I would chalk it up to spring fever if it were not for that fact that my ability to drop even the most important things at the drop of the hat for an opportunity to take to the open road have been a part of my life for at least forty years. Quirks such as these are not to be over analyzed. That just gives one a headache and hinders the ability to savor the adventure, the voyage into the unknown that quickens the pulse.
One of the great blessings in my life is I have a wonderful wife who suffers from the addiction of the open road as well. Needless to say this can make things quite interesting.
Last Sunday presents an excellent case study. It was a quiet, relaxing day with no deadlines, no commitment and no pressures.
About 1:00 in the afternoon my wife informs me that she has a crazy idea. Of course, I respond by informing her that there is no such thing.
With that said we were soon on the road to Williams, 115 miles to the east, for dinner. Usually our adventures east or west begin with Route 66 but as I needed to be home by around 7:00 and there was a fierce storm due in that evening we chose I40, a sacrilege to the most ardent fan of the old double 6.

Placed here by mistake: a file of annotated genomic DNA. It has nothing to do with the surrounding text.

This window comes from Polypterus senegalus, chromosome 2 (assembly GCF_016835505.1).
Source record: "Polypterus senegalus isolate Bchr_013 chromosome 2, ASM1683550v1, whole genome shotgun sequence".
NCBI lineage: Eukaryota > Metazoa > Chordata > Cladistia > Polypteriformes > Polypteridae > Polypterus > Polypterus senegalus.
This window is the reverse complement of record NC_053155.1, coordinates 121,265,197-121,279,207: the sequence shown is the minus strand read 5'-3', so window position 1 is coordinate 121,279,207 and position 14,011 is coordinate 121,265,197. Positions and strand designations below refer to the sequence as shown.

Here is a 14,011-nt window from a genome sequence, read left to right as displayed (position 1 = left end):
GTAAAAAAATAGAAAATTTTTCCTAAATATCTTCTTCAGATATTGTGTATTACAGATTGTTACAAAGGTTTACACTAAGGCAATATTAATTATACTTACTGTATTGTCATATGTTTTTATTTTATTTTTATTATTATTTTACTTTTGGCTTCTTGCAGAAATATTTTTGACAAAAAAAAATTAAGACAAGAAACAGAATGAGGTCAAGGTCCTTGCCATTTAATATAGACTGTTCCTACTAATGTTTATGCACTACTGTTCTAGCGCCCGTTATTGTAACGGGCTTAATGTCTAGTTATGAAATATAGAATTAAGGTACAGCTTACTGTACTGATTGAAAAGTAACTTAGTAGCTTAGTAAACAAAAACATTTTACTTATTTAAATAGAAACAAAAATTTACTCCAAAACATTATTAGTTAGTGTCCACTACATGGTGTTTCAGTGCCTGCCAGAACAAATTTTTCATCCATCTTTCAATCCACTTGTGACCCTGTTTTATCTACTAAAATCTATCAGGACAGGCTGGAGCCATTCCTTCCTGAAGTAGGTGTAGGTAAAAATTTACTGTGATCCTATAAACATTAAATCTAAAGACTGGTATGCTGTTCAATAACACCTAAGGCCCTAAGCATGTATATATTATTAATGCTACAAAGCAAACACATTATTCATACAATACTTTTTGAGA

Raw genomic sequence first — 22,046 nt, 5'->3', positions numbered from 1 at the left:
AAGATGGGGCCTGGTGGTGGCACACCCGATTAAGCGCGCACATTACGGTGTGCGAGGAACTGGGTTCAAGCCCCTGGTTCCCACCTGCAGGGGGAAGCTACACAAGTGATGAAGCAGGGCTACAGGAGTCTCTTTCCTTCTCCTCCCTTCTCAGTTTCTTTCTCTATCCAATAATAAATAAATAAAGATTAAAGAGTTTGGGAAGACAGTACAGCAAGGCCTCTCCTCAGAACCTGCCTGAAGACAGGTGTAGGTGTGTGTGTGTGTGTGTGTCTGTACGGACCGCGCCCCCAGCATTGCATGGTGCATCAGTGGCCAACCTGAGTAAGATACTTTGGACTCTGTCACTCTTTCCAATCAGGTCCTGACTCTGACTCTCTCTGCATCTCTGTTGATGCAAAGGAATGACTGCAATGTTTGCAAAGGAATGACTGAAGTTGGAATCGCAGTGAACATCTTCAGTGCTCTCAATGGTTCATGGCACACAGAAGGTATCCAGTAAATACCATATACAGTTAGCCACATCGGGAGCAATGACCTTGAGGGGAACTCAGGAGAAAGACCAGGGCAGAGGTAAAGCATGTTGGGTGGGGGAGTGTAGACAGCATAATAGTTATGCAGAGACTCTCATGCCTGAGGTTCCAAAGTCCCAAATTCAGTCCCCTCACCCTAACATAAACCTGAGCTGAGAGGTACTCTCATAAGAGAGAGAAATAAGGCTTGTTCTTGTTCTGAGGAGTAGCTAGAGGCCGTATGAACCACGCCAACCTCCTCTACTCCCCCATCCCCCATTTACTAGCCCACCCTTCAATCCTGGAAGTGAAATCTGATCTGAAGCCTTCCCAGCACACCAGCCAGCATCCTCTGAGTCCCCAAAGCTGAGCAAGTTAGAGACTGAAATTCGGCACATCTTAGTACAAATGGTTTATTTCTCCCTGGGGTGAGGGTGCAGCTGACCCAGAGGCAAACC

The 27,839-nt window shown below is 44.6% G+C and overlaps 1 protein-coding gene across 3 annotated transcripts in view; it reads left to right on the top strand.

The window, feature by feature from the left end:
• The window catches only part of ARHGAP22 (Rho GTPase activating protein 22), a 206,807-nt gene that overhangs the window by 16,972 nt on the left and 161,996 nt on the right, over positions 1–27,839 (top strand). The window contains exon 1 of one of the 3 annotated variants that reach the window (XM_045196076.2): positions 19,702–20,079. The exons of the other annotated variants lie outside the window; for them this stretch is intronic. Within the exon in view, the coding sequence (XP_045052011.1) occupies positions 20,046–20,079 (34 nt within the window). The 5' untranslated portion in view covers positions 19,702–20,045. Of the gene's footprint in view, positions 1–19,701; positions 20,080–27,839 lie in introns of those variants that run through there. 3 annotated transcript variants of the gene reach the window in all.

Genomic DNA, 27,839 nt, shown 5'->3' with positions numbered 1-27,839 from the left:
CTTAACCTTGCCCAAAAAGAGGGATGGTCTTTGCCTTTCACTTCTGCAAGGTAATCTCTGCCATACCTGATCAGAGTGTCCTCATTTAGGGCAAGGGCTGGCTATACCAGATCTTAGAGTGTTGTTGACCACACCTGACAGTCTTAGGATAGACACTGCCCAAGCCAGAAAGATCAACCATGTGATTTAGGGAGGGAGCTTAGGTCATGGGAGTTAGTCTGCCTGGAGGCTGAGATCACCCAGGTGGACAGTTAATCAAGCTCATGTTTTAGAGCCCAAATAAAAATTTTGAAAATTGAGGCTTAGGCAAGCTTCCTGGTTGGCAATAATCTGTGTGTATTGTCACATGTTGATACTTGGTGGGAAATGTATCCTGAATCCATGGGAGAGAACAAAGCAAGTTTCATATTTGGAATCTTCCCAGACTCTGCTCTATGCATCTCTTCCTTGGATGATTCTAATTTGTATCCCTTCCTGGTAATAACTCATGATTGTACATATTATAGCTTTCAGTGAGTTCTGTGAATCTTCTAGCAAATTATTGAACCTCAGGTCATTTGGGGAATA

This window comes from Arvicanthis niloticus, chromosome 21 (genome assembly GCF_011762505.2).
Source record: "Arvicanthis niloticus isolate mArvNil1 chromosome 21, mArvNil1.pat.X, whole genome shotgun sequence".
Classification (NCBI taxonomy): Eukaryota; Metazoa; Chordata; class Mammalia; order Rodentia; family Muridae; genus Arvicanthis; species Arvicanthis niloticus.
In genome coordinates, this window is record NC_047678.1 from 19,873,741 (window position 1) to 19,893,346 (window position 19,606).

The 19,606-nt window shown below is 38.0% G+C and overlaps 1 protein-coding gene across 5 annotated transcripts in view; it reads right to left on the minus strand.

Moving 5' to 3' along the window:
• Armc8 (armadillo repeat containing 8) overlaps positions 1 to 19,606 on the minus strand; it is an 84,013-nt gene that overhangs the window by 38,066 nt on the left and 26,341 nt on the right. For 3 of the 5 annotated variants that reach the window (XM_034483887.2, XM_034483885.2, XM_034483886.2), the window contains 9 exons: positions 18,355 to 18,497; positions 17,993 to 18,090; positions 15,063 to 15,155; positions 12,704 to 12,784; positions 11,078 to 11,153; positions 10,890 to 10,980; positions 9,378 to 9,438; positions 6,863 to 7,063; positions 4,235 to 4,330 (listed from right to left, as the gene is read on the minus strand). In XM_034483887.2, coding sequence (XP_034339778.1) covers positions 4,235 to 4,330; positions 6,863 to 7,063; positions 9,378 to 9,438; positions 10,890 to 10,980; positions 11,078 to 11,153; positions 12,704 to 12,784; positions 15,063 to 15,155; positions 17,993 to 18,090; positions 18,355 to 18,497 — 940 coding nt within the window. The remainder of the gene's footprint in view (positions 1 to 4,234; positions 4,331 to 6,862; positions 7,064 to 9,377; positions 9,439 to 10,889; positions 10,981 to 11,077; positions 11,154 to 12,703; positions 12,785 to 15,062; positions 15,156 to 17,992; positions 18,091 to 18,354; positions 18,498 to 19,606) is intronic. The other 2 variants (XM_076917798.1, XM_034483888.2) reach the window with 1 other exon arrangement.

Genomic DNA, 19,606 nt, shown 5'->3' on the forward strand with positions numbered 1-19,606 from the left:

It was truly a grand adventure. On the long grade east of Ashfork we passed a pair of vintage Mercury sedans, a 1950 and a 1951. The storm clouds building over the mountains presented an ever changing panorama of ominous shadowing and the goldne oldies station set the mood.
Our arrival in Williams was met with blowing sleet and temperatures about twenty degrees lower than home. This just added to the feel we were really on an adventure and fueled our appreciation for the coffee at the Pine Country Restaurant.
Dinner, as always, was good. It was a near perfect blend of appetite sharpened by the cold mountain area and the adventure, a meal shared with a dear friend, and good food.
Restored and invigorated I again turned my attention to the website (www.route66infocenter.com) on our return. Still, I must confess, my mind was not fully engaged on creating a one stop site for those who also are addicted to adventures on Route 66 and other orphan highways. In the back of my mind thoughts of the next grand adventure and the ones that await us as we begin work on the next book, Ghost Towns of Route 66, were gathering with the intensity of storm clouds over the Black Mountains on a summer afternoon.

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